Plenty of hybrids offer passable keyboard docks, but most have me wishing for a proper keyboard eventually. Not so with the Elite x2, which comes with a keyboard that's well above average.
The standard-size keyboard has well-spaced keys that feel snappy, offering a good amount of feedback. The keyboard is a bit shallower than I prefer, though, with just 1.2mm of travel (1.5mm is average for laptops.) But that didn't bother me much, and I enjoyed typing up this review on the Elite x2. Keyboard backlighting can also be toggled on and off for typing in low-light situations.
In addition to providing a good typing experience, the keyboard dock succeeds in one other key area: lapability.
Detachable hybrids look like laptops, but not all of them work very well in your lap. That's because most hybrids are top-heavy, and the Elite x2 is no exception, with the majority of the weight in the tablet. Thankfully, however, the weight distribution is even enough that the machine never really threatened to tip over, even when I had it balanced on my knees.
The lid can only be opened by about 35 degrees (based on my estimate), which keeps the Elite x2 balanced. That's a bit restrictive, but it's much more generous than devices like the Dell Venue 11 Pro, which has a display that can only be opened by about 15 degrees, making that device almost unusable in your lap. Kickstand-based devices such as the Surface Pro 3 don't make very good laptops, either, since it's tough to use a kickstand on your knees. The Elite x2 has none of those issues, making it a pretty good laptop overall.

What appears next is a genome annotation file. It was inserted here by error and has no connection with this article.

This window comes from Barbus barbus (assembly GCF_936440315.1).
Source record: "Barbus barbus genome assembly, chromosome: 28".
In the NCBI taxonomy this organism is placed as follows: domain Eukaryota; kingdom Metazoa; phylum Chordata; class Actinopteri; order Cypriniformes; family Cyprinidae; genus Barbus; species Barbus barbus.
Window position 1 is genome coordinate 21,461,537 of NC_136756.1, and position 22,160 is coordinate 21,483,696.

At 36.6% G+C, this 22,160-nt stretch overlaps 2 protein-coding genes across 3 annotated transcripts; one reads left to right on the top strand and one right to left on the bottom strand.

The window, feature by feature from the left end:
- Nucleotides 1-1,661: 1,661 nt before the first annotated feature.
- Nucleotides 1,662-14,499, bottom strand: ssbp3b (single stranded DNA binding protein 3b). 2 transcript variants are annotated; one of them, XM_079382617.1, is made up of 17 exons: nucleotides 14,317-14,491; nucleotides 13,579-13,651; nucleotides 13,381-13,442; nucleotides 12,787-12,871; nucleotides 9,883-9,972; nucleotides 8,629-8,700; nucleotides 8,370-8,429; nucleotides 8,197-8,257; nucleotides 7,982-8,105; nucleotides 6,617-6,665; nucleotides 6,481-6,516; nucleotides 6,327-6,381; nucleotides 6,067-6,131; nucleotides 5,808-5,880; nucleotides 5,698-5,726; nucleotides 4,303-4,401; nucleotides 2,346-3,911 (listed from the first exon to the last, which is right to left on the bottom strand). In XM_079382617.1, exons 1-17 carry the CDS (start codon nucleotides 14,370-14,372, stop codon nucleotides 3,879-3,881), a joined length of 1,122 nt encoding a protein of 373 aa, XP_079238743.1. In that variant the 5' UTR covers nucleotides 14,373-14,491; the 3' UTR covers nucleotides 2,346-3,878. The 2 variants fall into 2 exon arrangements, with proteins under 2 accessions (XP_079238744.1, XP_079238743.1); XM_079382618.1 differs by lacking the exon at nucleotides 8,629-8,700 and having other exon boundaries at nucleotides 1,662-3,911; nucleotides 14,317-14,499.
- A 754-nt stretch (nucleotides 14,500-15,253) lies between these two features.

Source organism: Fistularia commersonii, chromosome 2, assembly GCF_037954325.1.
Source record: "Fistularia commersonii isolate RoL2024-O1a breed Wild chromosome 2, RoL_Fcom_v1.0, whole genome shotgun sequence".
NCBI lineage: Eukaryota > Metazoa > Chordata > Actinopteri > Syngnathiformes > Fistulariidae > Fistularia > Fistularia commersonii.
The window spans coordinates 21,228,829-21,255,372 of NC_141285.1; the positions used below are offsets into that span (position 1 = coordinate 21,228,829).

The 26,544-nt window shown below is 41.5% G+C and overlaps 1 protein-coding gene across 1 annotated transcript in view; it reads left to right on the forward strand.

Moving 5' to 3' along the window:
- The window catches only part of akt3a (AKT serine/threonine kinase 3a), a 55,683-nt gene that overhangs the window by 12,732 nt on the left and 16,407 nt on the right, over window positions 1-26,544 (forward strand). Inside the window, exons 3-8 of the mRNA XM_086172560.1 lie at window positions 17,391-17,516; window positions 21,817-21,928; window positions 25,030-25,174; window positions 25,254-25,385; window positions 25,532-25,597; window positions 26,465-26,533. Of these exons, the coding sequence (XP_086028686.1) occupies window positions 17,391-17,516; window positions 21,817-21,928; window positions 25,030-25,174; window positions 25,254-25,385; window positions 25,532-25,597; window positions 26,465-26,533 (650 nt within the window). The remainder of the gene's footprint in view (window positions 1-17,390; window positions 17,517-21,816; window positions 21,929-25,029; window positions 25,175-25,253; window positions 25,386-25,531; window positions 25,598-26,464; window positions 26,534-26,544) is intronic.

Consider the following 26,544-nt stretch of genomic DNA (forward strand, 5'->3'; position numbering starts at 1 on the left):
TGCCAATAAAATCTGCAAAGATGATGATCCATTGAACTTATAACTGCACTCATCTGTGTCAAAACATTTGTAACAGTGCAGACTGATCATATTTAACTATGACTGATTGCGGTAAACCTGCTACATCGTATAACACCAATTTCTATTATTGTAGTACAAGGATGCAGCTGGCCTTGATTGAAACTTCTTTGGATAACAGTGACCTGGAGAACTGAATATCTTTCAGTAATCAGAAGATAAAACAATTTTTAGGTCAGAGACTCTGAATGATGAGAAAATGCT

The Elite x2's unusual, pressure-sensitive touchpad, dubbed the "ForcePad," could be a make-or-break feature for many users. Instead of physically depressing, the pad actually detects clicks by measuring how hard you're pressing down with your finger. When a click is registered, the computer's speakers emit a small click noise. It's similar to the Force Touch touchpad on Apple's new 12-inch MacBook, but I prefer that implementation since it uses small vibrations to let you know that a click has been registered. Without tactile feedback, I found myself pressing down harder than necessary on the Elite x2's pad to make sure a click was registered.
On the other hand, it's easy to get used to the ForcePad with a bit of practice. And ligh t taps still work for basic clicks, which is how I prefer to use a touchpad anyway.
The Elite x2 is a superb note-taking machine, thanks to the built-in Wacom stylus, which can detect up to 1,024 varying levels of pressure. In other words, it can tell how hard you're pressing down, enabling you to vary your line width and feather your strokes, just like you would with a real pen. Writing on this tablet just feels great. And it's a far more natural note-taking experience than you'd get on an iPad with a capacitive pen, which can't detect pressure at all.